During my studies, I took a course on human computer interaction (HCI). The task was to design an interface based on sound user-interface and user-experience (UI/UX) principles. I created a basic layout similar to what one might find on a console such as the Xbox or Playstation. Menus are designed for readability and quick access, with prompts and other information displayed with varying colors, shapes, and sizes to allow users to navigate easily through the system. I learned a lot about the needs of users when using an interface, such as: learnability, efficiency of use, and the 7 principles of user interface design.

The main interface

Play games from the disc

Select media stored on the device

Purchase content by entering your info

Robotics: Mobile Alarm Clock

One of my favourite courses, this course dealt with embedded programming and robotics issues. I learned about the history and current status of robotics and robotics programming. I gained insight into robotic features, control mechanisms, emergent behaviour and robotic learning.

This course featured the use of the Arduino, using it to build the simple circuits available in the SparkFun Inventor's Kit provided with the course. I was able to explore rob0tics concepts hands on and gain a lot of practical hands on experience.

For my final project, I created a robotic alarm clock. The idea was to create an alarm clock that would run away from you so that it would force you to get up and shut it off, thus enabling you to get up and start your day without hitting the snooze button a million times. I bought parts to add to the basic Arduino kit, including a chassis, motion sensor, and ultrasonic distance detectors. The batteries ran out VERY quickly, but overall it was a great experience, and sparked an interest in robotics in me that I never knew existed.

AlarmBot Project

Setting up the SparkFun Inventor's Kit

Building circuits with the SparkFun Inventor's Kit

Creating a Robotic Elbow Circuit

Vertical-Scrolling Shooter: Space Fighter

A genre that is very dear to my heart, of course I had to make a game like this. Space Fighter has the player fly through space in their awesome ship, shooting enemies for points along the way. It featured a scrolling background and 3 unique enemy types. Each enemy had a different flying behaviour and particular firing pattern. The player had 3 lives to try and see how many points they could get.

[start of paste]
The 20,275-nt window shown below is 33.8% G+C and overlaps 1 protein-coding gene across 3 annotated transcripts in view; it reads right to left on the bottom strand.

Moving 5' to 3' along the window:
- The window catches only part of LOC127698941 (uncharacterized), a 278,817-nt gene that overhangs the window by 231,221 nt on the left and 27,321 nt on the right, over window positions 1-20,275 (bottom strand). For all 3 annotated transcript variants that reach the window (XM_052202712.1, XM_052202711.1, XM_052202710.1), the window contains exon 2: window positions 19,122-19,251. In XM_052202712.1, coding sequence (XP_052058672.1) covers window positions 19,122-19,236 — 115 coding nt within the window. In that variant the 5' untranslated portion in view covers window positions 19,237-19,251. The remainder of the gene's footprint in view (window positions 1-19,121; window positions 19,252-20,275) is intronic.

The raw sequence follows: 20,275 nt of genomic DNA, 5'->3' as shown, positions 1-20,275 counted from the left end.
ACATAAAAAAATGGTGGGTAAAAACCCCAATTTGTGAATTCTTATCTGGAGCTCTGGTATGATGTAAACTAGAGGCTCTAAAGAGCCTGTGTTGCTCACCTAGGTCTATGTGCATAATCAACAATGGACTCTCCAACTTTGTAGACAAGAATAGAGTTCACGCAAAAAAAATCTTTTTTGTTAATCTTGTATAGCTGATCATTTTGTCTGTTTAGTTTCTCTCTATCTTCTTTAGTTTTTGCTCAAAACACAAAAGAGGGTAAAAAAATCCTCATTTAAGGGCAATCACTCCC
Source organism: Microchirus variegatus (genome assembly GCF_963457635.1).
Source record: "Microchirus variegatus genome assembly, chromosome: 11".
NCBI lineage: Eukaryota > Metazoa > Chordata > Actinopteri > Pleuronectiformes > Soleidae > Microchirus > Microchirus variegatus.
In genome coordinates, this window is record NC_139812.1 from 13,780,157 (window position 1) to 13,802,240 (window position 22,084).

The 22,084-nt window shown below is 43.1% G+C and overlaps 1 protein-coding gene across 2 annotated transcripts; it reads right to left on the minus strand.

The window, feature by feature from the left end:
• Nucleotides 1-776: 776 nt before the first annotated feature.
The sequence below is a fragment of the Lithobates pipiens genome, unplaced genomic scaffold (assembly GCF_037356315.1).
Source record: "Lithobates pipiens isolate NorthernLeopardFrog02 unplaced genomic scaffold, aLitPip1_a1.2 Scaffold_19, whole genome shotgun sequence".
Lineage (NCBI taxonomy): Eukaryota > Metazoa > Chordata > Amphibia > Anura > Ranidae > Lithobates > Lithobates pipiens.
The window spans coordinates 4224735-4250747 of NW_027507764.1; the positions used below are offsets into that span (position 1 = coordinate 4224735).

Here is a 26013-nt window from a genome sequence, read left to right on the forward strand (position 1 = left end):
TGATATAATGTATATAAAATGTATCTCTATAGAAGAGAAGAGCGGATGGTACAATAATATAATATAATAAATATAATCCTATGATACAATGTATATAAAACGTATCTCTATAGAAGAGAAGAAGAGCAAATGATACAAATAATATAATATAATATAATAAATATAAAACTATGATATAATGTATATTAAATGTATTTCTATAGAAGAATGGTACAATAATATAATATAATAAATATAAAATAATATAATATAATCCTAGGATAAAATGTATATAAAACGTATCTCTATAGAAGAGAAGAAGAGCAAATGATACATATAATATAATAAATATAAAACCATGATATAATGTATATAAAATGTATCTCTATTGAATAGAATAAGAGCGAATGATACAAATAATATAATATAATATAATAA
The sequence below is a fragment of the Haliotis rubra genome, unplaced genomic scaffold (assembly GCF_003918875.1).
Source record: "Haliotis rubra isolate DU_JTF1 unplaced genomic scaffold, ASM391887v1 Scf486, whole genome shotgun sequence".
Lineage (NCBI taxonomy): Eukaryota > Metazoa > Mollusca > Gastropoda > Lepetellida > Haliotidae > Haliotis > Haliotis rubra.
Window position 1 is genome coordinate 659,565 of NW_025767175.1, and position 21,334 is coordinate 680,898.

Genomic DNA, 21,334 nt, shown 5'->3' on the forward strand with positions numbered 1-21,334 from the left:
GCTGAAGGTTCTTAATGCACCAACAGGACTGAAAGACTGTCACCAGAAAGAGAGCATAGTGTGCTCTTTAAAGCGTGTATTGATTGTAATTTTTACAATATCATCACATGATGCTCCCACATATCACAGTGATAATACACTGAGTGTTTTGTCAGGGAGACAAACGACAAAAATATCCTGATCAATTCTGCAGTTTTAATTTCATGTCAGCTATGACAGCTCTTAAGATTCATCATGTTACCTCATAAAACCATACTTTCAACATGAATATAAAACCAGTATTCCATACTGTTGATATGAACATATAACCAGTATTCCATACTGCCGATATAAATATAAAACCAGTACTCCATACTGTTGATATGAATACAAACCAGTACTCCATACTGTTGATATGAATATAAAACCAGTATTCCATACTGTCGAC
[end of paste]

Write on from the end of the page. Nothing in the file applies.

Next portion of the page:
I programmed this game in C++ using the Allegro game software to help create the scrolling backgrounds. I learned a lot about game design and functionality. I also had a lot of fun designing the graphics, which I created by myself.

Pilot your spaceship

How many points can you get?

Featuring 3 unique enemies

Flash-Based Game: BattleSpace

A BattleShip-type game I programmed in Adobe Flash. Players would place their ships on the game board and attempt to fire on the enemy position. There were several unique levels and enemies, with a boss fight at the end. One level has a meteor shower, another had a space station to defend. Enemies had different abilites. The enemy AI would randomly guess at player positions until a hit was made, then it would hone in on the area. Even though Flash is no longer a popular platform for games, I was able to learn a lot more about game design and programming.

Save the planet from the evil aliens

BattleShip in space!

Unique ship types

AI Movement Behaviours: Pizza Madness

My first game to implement more than basic AI, this pizza game uses some advanced AI movement behaviours. The object of the game is for the player, a pizza, to move around the screen and collect toppings for points. The enemy chef is throwing his weapons at the player, and once the player is hit enough times, the game ends.

The movement of the player follows the player's mouse around the screen. The pizza moves toward the mouse target using an "arrive" behaviour. Essentially, the pizza is always looking to arrive at the mouse position, but can only accelerate to a certain maximum speed to get there. The enemy chef uses a similar behaviour to move up and down the edge of the screen.